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Let $X_1 ~ \sim \text{Exp}(\lambda_1)$ and $X_2 \sim \text{Exp}(\lambda_2)$ be two independent exponentially distributed random variables.

Show that $\mathbb{P}\{\min(X_1, X_2) > t\} = \exp(-(\lambda_1 + \lambda_2)t)$, and hence that $\min(X1, X2) \sim \text{Exp}(\lambda_1 + \lambda_2)$.

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    $\begingroup$ We want the probability that $X_1>t$ and $X_2>t$. What is the probability that $X_1>t$? $\endgroup$ – André Nicolas May 18 '11 at 2:20
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    $\begingroup$ Downvote: This is proven in the Wikipedia article about exponential distributions. $\endgroup$ – Yuval Filmus May 18 '11 at 2:23
  • $\begingroup$ @user6312 So do I simply need to calculate X1>t and X2>t and then that will give me the answer if I multiply the two together? $\endgroup$ – Cherizzle May 18 '11 at 4:18
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    $\begingroup$ @Yuval Filmus I don't understand the Wikipedia article.. That is why I thought I'd ask for help.... $\endgroup$ – Cherizzle May 18 '11 at 4:33
  • $\begingroup$ @Cherizzle: Yes. By integrating, or by quoting your text, you find $\text{P}(X_1>t)=e^{-\lambda_1 t}$, and a similar expression for $\text{P}(X_2>t)$. So $\text{P}(\min(X_1,X_2)>t=e^{-(\lambda_1+\lambda_2)t}$. So the cumulative distibution function of $\min(X_1,X_2)$ is $1$ minus the thing just computed. Differentiate to get the familiar exponential density function with parameter $\lambda_1+\lambda_2$. Or just recognize that the cumulative distribution function is familiar. $\endgroup$ – André Nicolas May 18 '11 at 5:49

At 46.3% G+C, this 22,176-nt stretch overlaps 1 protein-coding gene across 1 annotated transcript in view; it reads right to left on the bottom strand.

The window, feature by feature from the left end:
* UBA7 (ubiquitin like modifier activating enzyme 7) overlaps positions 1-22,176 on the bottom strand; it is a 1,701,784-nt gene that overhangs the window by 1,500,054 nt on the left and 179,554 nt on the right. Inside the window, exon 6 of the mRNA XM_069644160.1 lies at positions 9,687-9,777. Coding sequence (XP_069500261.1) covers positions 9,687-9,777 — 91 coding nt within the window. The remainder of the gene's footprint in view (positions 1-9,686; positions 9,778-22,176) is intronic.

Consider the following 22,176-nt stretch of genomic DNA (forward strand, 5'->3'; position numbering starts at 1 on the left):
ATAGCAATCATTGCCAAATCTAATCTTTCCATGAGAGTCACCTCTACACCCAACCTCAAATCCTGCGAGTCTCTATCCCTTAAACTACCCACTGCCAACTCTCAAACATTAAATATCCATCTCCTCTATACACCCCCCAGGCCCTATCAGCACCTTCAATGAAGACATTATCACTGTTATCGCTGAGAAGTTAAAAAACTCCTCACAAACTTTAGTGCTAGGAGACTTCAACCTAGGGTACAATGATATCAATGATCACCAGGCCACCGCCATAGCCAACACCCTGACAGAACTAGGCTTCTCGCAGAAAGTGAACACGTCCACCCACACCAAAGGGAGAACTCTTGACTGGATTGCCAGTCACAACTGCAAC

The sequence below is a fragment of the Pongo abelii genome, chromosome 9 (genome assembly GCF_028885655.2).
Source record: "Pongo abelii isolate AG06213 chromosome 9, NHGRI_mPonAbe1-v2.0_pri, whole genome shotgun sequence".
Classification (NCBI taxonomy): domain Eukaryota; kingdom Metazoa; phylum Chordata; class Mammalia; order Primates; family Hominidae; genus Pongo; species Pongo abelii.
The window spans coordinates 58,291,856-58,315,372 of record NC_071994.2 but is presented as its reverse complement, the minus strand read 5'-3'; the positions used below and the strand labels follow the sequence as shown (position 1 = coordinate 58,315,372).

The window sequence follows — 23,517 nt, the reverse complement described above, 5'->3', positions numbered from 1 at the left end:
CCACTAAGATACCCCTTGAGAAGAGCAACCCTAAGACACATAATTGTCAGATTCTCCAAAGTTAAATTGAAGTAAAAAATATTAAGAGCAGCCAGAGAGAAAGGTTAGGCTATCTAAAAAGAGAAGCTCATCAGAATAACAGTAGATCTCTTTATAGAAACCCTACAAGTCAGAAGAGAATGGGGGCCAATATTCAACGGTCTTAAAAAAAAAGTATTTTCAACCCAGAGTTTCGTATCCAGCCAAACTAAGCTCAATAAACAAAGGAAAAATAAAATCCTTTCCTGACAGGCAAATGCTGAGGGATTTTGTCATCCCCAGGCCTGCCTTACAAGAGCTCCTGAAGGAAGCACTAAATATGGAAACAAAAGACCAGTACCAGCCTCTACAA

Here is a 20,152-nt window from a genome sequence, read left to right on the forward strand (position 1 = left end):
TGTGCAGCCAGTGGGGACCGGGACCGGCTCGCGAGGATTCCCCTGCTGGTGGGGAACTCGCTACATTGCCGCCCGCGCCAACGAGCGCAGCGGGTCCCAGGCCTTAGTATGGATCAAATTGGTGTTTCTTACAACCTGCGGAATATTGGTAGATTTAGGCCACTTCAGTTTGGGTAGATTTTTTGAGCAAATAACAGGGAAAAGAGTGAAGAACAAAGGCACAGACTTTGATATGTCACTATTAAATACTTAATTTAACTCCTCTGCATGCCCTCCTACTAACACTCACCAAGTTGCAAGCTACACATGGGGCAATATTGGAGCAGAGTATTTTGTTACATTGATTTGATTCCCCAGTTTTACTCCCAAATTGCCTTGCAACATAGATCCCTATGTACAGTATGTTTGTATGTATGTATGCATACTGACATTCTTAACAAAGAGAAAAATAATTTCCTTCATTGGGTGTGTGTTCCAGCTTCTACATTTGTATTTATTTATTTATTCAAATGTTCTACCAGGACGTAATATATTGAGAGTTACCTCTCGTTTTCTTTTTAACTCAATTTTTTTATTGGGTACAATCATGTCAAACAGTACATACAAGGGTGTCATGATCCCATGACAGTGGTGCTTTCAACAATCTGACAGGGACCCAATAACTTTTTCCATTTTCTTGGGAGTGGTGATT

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It is instructive to make the following observation, giving intuition for the result.

Let $N_1$ and $N_2$ be independent Poisson processes with rates $\lambda_1$ and $\lambda_2$, respectively. Let $X_i$, $i=1,2$, denote the waiting time until the first event to occur in the process $N_i$. Then $X_i \sim {\rm Exp}(\lambda_i)$, with $X_1$ and $X_2$ independent. Next, let $N = N_1 + N_2$. The process $N$ is a Poisson process with rate $\lambda_1 + \lambda_2$. Finally, let $Z$ be the waiting time until the first event to occur in the process $N$. Thus, on the one hand, $Z \sim {\rm Exp}(\lambda_1 + \lambda_2)$, and on the other hand, $Z = \min \{X_1,X_2\}$. Hence, $\min \{X_1,X_2\} \sim {\rm Exp}(\lambda_1 + \lambda_2)$.

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  • $\begingroup$ Note that this idea can be generalized to show that $\min \{ X_1 , \ldots ,X_n \} \sim {\rm Exp}(\lambda_1 + \cdots + \lambda_n)$, where $X_i$ are independent ${\rm Exp}(\lambda_i)$ variables. $\endgroup$ – Shai Covo May 18 '11 at 13:27

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